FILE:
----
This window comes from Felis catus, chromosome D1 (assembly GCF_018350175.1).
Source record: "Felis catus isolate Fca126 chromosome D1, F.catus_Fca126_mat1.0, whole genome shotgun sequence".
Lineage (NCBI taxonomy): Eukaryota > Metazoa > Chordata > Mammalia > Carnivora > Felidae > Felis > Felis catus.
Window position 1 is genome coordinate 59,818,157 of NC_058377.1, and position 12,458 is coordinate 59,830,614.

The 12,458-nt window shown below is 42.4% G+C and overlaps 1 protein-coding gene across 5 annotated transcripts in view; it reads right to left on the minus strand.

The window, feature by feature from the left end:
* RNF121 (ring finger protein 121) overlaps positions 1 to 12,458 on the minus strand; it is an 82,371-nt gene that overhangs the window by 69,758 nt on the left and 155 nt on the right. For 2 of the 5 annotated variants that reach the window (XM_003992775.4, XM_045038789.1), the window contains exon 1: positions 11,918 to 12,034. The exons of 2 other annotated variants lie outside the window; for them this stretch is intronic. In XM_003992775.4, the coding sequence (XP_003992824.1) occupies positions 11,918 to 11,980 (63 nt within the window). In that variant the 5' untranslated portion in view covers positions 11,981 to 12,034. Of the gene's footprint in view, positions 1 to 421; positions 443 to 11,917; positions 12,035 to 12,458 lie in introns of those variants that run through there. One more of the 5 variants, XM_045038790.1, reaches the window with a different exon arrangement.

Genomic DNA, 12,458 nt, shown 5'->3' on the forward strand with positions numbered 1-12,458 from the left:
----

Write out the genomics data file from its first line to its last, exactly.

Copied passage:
This window comes from Felis catus, chromosome D1 (assembly GCF_018350175.1).
Source record: "Felis catus isolate Fca126 chromosome D1, F.catus_Fca126_mat1.0, whole genome shotgun sequence".
Lineage (NCBI taxonomy): Eukaryota > Metazoa > Chordata > Mammalia > Carnivora > Felidae > Felis > Felis catus.
Window position 1 is genome coordinate 59,818,157 of NC_058377.1, and position 12,458 is coordinate 59,830,614.

The 12,458-nt window shown below is 42.4% G+C and overlaps 1 protein-coding gene across 5 annotated transcripts in view; it reads right to left on the minus strand.

The window, feature by feature from the left end:
* RNF121 (ring finger protein 121) overlaps positions 1 to 12,458 on the minus strand; it is an 82,371-nt gene that overhangs the window by 69,758 nt on the left and 155 nt on the right. For 2 of the 5 annotated variants that reach the window (XM_003992775.4, XM_045038789.1), the window contains exon 1: positions 11,918 to 12,034. The exons of 2 other annotated variants lie outside the window; for them this stretch is intronic. In XM_003992775.4, the coding sequence (XP_003992824.1) occupies positions 11,918 to 11,980 (63 nt within the window). In that variant the 5' untranslated portion in view covers positions 11,981 to 12,034. Of the gene's footprint in view, positions 1 to 421; positions 443 to 11,917; positions 12,035 to 12,458 lie in introns of those variants that run through there. One more of the 5 variants, XM_045038790.1, reaches the window with a different exon arrangement.

Genomic DNA, 12,458 nt, shown 5'->3' on the forward strand with positions numbered 1-12,458 from the left: